Why “Abolish ICE” Doesn’t Go Far Enough for Migrant Families

“Abolish ICE” has become a rallying cry for people who have watched in horror as thousands of migrant families have been separated and detained at our southern border in recent weeks. It has been characterized as “bold” and “radical” by some, but I argue that it doesn’t go far enough.

Indeed, the US government’s recent actions — ripping babies from their parents’ arms and caging toddlers — mark a heartbreaking new low in a decades-long downward spiral of our immigration laws, and demand a swift and decisive response. Yet the call to dismantle ICE, established in the post-9/11 push for national security, represents only the most initial of steps in addressing the deep-seated racism, xenophobia and criminalization of immigrants that are baked right in to US immigration policy.

As an immigrant from El Salvador who has worked on the front lines of immigration policy and advocacy for more than 30 years, I have had a front-row seat in observing the repeated failures of US immigration policy, especially for the beleaguered people of Central America. I join my fellow concerned citizens in demanding a radical response to what is happening at the border, but I encourage them to adopt a deeper, more historical view of the issue: Calls to “Abolish ICE” do not go far enough. To begin to get to the root of the problem, we still need to “Fix ’96.”

Twenty-two years since its inception, 1996’s Illegal Immigration Reform and Immigrant Responsibility Act (IIRIRA) stands as the most draconian change ever enacted to US immigration policy. IIRIRA embraced a restrictive, exclusionary and punitive policy approach without precedent in previous policy. In short, it laid the groundwork for the heartbreak on our border today.

The IIRIRA framework is what allows the government to turn its back on today’s Central American asylum seekers. Engineered in response to the growing numbers of immigrants entering the United States to escape civil unrest, violence, and poverty plaguing Latin American in the 1980s and 1990s, IIRIRA created a wide range of legal grounds to make people — including spouses of US citizens — inadmissible to the United States, even if an immigrant visa was available to them. Today, the US government continues to follow the IIRIRA playbook in narrowing asylum options for Central Americans fleeing gang violence.

IIRIRA set a legal precedent for the large-scale separation of migrant families. The policy re-classified many minor offenses to the law — such as non-violent drug offenses or tax evasion — into aggravated crimes punishable with deportation. Applied retroactively, the new law prompted the deportation of people who had already paid the consequences for these past misdemeanors. IIRIRA also introduced new punishment measures, known as 3- and 10-year bars, to keep deportees from returning to the United States. The law has splintered more than two million migrant families over the past two decades. At least 500,000 US-born children have a parent who has been detained or deported.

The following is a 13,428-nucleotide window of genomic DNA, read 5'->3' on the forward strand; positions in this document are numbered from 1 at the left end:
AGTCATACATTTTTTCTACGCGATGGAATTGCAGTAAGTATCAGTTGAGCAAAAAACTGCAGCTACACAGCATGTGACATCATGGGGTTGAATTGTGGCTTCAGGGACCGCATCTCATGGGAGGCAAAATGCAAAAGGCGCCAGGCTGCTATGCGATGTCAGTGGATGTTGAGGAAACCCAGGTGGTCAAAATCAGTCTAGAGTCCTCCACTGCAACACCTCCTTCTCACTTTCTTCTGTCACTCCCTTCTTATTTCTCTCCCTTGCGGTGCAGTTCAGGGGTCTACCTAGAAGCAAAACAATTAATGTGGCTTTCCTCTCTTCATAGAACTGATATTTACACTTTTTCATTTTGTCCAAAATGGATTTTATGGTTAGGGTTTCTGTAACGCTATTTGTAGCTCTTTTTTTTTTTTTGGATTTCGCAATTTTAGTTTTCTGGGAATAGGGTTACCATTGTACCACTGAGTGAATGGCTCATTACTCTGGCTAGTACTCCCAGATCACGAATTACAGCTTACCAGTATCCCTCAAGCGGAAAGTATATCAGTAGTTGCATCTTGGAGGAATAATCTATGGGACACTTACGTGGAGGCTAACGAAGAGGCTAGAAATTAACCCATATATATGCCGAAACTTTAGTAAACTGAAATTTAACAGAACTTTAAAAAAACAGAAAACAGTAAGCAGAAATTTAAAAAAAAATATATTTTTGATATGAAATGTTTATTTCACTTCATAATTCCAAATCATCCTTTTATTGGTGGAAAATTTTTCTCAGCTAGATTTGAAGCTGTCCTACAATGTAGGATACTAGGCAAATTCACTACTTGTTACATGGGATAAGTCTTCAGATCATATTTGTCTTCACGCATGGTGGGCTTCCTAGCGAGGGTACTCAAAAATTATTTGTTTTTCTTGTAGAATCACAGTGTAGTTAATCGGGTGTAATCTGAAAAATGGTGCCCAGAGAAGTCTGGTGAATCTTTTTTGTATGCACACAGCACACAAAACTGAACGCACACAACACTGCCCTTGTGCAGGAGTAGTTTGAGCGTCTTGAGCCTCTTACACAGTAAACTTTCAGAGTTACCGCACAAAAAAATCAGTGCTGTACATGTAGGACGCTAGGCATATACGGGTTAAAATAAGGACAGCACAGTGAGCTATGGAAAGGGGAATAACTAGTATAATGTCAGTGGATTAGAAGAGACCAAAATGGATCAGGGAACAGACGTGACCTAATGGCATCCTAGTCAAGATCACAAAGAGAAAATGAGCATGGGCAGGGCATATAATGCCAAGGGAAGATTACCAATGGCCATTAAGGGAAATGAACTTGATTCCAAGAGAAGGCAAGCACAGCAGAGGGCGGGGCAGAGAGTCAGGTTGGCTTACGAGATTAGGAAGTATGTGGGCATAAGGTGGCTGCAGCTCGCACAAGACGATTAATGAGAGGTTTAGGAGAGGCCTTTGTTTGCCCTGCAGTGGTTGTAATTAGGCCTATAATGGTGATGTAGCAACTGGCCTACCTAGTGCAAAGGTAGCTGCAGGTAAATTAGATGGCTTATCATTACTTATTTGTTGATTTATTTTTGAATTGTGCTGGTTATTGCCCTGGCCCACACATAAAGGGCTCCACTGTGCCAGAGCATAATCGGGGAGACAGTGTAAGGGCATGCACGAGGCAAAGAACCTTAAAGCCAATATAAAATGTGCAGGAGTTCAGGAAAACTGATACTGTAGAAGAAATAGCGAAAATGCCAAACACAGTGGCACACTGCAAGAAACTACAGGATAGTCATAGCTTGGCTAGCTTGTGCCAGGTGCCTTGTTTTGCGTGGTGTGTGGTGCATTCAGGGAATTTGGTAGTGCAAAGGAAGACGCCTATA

IIRIRA birthed ICE and the dysfunction in our immigration courts. The 1996 law laid the groundwork for the creation of the $7.6 billion agency today known as ICE, along with its sister agency, the $13.5 billion Customs and Border Protection (CBP), whose agents today carry out the dirty work at the border. IIRIRA gave immigration officers and immigration judges an unprecedented level of discretionary power to push people into deportation proceedings. Today this has devolved into clogged immigration courts and the routine denial of due process to immigrants, including the Central American families in the crosshairs of the current family separation policy.

IIRIRA was a complex piece of legislation, and most legislators who voted for it did so without reading its contents or understanding its profound and far-reaching implications. The bill cleared Congress with support from both parties and was signed into law by President Bill Clinton. That reality is uncomfortable for legislators who now wish to distance themselves from inhumane immigration policy, but illustrative of the fact that deeply flawed US immigration system has had bipartisan engineers.

Complicating matters further is the fact that many policymakers and even advocates have become resigned to IIRIRA as a not-so-new “normal.” Initial resistance to IIRIRA — manifested in the form of a national campaign called “Fix ‘96” — has since dissolved. Today’s legislators, even those sympathetic to the plight of migrants, cannot recall a time when the criminalization of immigrants was not the central tenet of immigration policy. Contemporary attempts at immigration reform reflect this reality.

Today, truly “radical” thinking on immigration law involves thinking outside of IIRIRA’S punitive framework: Those committed to bold solutions to families separated at the border must bolster calls to “Abolish ICE” with a real commitment to “Fix ’96.” Basic principles of humane immigration policy — a visa system that reflects our country’s humanitarian responsibilities, a true commitment to family unity, and a respect for due process and human rights — must replace IIRIRA’s draconian framework for future policy reforms.

Calls to “Abolish ICE” aren’t nearly as radical as the audacity to re-imagine an immigration system based on an unequivocal recognition of immigrants and refugees as a blessing for the nation, and that subsequently supports and protects migrants instead of criminalizing them.

Oscar Chacón is executive director of Alianza Americas, a transnational network of 50 immigrant-serving organizations.

This commentary was originally published on Medium.